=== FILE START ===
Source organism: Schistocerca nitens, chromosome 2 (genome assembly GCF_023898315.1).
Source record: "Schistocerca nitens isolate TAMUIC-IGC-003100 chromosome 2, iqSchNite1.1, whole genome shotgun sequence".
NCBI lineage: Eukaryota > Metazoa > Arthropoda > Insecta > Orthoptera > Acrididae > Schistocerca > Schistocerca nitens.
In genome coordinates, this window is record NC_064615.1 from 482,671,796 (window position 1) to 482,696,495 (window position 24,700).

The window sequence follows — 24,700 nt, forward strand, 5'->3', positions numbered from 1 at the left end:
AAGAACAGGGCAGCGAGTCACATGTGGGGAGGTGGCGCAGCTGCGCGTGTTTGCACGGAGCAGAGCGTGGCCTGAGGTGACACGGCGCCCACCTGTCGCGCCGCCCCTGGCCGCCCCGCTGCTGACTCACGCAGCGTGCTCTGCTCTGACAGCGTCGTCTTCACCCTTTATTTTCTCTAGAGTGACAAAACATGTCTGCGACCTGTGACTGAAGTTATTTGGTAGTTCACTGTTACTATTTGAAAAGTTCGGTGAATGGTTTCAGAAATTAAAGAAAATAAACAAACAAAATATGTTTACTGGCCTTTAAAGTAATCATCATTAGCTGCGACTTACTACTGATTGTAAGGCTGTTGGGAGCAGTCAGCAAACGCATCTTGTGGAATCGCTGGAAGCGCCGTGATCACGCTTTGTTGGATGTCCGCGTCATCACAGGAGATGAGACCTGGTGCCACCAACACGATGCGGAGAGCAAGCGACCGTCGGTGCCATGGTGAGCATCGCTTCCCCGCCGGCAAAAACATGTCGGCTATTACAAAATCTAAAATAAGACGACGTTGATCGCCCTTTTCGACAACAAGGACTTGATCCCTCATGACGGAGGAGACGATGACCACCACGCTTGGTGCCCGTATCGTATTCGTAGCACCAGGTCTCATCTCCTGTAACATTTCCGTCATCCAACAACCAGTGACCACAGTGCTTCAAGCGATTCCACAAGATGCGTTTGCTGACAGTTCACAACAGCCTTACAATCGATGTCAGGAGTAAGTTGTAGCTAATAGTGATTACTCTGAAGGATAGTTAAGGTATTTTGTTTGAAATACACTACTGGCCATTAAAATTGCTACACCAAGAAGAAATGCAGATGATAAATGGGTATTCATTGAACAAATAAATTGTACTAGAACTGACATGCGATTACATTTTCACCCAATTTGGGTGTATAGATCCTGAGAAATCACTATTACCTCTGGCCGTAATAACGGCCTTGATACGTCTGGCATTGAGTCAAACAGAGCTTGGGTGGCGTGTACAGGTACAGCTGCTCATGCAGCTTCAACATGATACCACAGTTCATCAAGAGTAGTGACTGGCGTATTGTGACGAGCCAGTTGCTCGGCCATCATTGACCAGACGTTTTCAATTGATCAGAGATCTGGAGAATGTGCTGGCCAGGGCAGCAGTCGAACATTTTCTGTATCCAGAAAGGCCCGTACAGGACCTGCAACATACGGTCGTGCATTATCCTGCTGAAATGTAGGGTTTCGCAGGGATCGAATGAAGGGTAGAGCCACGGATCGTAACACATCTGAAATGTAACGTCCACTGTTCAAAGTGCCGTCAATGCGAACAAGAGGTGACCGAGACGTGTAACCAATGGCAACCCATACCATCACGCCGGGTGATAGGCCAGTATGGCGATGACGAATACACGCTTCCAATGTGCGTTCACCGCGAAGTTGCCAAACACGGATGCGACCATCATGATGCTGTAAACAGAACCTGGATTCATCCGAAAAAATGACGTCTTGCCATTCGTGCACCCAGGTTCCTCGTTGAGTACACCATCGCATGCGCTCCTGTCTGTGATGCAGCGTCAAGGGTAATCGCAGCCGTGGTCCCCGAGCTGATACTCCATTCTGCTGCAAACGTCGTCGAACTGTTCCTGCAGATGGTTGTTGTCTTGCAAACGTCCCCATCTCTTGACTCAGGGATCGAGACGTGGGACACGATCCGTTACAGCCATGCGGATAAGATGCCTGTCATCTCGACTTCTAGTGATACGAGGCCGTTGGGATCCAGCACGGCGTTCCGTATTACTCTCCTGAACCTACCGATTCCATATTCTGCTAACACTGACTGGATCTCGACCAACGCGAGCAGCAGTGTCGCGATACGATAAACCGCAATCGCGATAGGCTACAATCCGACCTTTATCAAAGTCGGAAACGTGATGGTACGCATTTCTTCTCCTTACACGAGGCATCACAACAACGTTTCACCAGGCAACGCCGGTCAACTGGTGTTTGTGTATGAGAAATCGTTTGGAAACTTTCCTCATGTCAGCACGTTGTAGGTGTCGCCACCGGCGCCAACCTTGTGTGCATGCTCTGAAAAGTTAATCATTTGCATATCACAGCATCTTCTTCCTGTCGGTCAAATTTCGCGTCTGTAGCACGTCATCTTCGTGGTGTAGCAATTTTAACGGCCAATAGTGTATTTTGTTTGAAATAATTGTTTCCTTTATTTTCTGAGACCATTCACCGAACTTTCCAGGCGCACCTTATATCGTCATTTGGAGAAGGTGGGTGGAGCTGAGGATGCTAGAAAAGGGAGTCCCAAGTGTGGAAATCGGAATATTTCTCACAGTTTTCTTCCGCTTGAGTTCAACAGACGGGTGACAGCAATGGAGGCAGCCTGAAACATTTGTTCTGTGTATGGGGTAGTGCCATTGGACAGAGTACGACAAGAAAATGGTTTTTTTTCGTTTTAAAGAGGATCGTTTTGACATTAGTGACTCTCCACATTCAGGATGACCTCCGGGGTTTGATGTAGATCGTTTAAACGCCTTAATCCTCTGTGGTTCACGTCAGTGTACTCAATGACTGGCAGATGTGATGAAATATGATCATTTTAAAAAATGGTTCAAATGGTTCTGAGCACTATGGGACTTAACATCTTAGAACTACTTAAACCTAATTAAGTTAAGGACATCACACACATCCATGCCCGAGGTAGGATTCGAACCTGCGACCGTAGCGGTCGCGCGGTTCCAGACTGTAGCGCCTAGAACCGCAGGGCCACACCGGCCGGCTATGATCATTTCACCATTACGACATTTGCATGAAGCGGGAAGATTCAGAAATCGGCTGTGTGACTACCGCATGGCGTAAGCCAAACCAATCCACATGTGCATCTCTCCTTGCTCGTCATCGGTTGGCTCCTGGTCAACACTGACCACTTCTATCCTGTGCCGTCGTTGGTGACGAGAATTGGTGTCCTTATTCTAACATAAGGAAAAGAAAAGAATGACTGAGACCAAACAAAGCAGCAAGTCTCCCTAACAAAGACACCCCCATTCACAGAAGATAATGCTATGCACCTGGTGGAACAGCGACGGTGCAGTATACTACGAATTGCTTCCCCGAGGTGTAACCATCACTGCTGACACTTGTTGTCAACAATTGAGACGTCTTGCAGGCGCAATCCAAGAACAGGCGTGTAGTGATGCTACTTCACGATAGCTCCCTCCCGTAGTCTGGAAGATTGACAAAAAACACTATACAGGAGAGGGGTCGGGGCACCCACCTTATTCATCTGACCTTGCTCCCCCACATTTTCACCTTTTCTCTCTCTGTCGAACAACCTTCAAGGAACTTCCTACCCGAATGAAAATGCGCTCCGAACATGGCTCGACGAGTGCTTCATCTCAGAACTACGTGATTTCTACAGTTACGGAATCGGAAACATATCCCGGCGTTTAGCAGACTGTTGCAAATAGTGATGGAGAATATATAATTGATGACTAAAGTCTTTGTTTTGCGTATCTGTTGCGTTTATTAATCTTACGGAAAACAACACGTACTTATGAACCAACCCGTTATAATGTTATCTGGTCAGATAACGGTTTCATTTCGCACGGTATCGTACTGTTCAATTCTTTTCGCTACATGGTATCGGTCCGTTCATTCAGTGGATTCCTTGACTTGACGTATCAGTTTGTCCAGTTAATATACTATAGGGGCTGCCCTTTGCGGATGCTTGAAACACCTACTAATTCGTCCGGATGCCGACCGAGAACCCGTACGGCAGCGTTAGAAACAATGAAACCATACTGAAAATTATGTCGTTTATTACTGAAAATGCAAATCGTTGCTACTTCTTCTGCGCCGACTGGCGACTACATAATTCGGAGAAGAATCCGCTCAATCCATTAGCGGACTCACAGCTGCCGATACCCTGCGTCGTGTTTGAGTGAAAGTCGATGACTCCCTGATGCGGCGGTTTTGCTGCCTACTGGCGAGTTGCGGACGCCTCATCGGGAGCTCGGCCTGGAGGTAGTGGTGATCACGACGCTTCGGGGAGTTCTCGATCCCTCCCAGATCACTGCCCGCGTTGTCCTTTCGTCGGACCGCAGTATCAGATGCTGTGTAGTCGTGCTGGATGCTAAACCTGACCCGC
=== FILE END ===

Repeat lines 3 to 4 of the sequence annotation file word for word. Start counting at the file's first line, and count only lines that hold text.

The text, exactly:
NCBI lineage: Eukaryota > Metazoa > Arthropoda > Insecta > Orthoptera > Acrididae > Schistocerca > Schistocerca nitens.
In genome coordinates, this window is record NC_064615.1 from 482,671,796 (window position 1) to 482,696,495 (window position 24,700).